Retinoblastoma is the commonest primary malignant intraocular tumour of childhood accounting for ~1% of tumours in infancy. In most cases, it arises as a consequence of the silencing/loss of both copies of the tumour suppressor gene RB1 in developing retinal cells. The incidence of sporadic retinoblastoma is 1 in 15, 000–20,000 live births, with no gender or racial predilection. The median age at presentation is under 12 months in heritable cases (i.e. individuals with a family history of the condition), and closer to 24 months in sporadic cases. Presentation after the age of 6 years is extremely rare, although there are isolated reports of cases presenting as late as 26 years. Heritable retinoblastoma is prototypical of a cancer susceptibility syndrome. Affected individuals carry a single pathogenic copy of the RB1 gene that predisposes to retinoblastoma formation. All individuals with bilateral retinoblastoma carry such a pathogenic RB1 allele. Importantly, they also have a risk of developing other cancers and lifelong surveillance is required. Nearly 20% of individuals with unilateral retinoblastoma carry a pathogenic RB1 allele that can be transmitted to their children. For a unilaterally affected person with no detectable pathogenic allele with high sensitivity testing, the chance of having heritable retinoblastoma is <1%. Early recognition and diagnosis, alongside effective/optimised multidisciplinary care, results in a 95% cure rate for affected individuals. By contrast, delayed diagnosis results worldwide in around 70% mortality. Understanding the genetics of retinoblastoma has enabled clinicians to develop targeted screening guidelines based on genetic risk, minimising unnecessary screening exams, and focusing resources on individuals at greatest risk.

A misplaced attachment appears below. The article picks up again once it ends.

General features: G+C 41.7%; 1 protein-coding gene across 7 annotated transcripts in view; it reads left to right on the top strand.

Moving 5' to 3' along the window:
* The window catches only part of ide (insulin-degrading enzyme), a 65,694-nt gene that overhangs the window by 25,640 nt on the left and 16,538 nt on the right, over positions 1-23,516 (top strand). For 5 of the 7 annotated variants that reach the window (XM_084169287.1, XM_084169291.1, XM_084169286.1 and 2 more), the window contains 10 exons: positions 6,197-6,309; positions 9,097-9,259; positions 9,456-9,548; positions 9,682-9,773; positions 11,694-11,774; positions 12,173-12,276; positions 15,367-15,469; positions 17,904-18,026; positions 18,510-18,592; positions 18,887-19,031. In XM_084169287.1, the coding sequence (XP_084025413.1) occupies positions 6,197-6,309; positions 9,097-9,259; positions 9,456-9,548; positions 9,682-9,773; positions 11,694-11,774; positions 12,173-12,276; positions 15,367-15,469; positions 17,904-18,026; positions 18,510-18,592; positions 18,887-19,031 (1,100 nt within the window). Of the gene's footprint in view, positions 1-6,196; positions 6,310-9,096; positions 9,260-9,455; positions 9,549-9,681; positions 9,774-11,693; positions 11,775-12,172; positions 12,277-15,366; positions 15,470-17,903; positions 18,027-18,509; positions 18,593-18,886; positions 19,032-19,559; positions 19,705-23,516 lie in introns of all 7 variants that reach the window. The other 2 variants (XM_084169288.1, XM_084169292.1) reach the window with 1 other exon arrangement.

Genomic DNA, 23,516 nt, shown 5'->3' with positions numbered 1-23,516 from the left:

Clinical Ophthalmic Genetics and Genomics, 2022, Pages 457-463Gallie,